Thursday, May 22, 2003

In case you missed it, Nancy, amazing woman that she is, posted a beautiful comment in response to my May 16th post about the communal blog/website deal:

"I also think it's a good idea to have a site to be proactive in the education about religion (all religion) and world peace. It's also a wonderful idea to have a place to share stories of innocents suffering to allow a global realization of its existence. I firmly believe that if we all get to know more about each other, we will see how similar we are and our differences will no longer be the focus. I am willing to offer my blog to a single person who would be representative of this, to post opinions, stories and educational articles to help in this regard."

Anyone like to take Nancy up on her gracious offer? I would, only I feel I'm lacking a lot of knowledge about many, many things, and, as such, I can't adequately discuss, analyze, and offer opinions on issues I don't know much about. But I know sooo many of you out there are extremely knowlegeable and have awesome writing skillz to boot, sooo...get to it, yo. :) And thanks, Nancy. You rock das Haus, for reals. :-D

Alrightie, so I had a couple more comments about the new blog/website, so I'll be adding those to this thread in the Bloggin' Muslimz forum in a little while, so be sure to check it out and add your thoughts. Our resident techie Sahar has changed the settings so that you can access the forum even if you're unregistered, so make good use of it, yo.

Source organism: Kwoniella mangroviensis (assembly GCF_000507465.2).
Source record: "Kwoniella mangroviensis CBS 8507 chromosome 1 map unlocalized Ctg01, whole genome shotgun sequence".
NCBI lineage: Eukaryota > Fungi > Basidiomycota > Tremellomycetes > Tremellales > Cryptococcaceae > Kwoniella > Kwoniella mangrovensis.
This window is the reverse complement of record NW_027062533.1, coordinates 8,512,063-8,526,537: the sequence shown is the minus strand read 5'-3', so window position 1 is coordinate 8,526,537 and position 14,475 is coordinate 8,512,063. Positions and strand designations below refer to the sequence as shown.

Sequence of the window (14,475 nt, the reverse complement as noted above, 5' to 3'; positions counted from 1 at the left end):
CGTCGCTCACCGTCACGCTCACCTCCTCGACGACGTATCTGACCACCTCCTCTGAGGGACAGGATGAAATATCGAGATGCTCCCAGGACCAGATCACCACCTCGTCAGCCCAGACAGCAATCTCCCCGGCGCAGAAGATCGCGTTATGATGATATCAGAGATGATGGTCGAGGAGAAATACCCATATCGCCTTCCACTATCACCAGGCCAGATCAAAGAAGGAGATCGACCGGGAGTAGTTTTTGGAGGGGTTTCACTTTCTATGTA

Hmm, so what else... I had an ear appointment last week. Exciting stuff. Actually, I had 2 appointments in the same office, one with an audiologist for a hearing exam, then another to actually see the otolaryngologist (ear, nose, throat specialist to you) about my ears. The hearing test part was interesting. Basically, the audiologist made me sit in a chair in a soundproof hearing booth, and then stuck this contraption consisting of an earplug connected to a wire into each of my ears. The wires were in turn connected to her machine outside the booth. Oh, and she handed me this joystick thingie, also connected to her machine. So basically, she would push buttons on her machine to produce beeps corresponding to a range of frequencies, I would push the button on the "joystick" if I heard the beep, and she would make a chart of what frequencies I could hear. We did that first with my right ear, then my left. It's kinda crazy, because the hearing test always tends to induce feelings of paranoia in me (in regards to my hearing, that is): Did I just hear a beep, or didn’t I?? Maybe I was just imagining it. No, wait, I could swear I actually heard a beep that time. Ok, maybe not. Uhhh, ok, maybe I shouldn't push the button... At other times, I'd have majorly delayed reactions with some sounds…there would be a pause between when I thought I heard a beep, and when my brain actually acknowledged that I had heard a sound. Funkiness galore. Welcome to my world. Haha. The second part of the hearing test was when the audiologist would recite a word, and I'd repeat it back to her. Oh mannn, so many words sound so alike! I was stuck in this booth and couldn't see her face while she was talking (that's the point; they don't want you to be lipreading during this), so I think I tripped up on a couple words. Ah wells.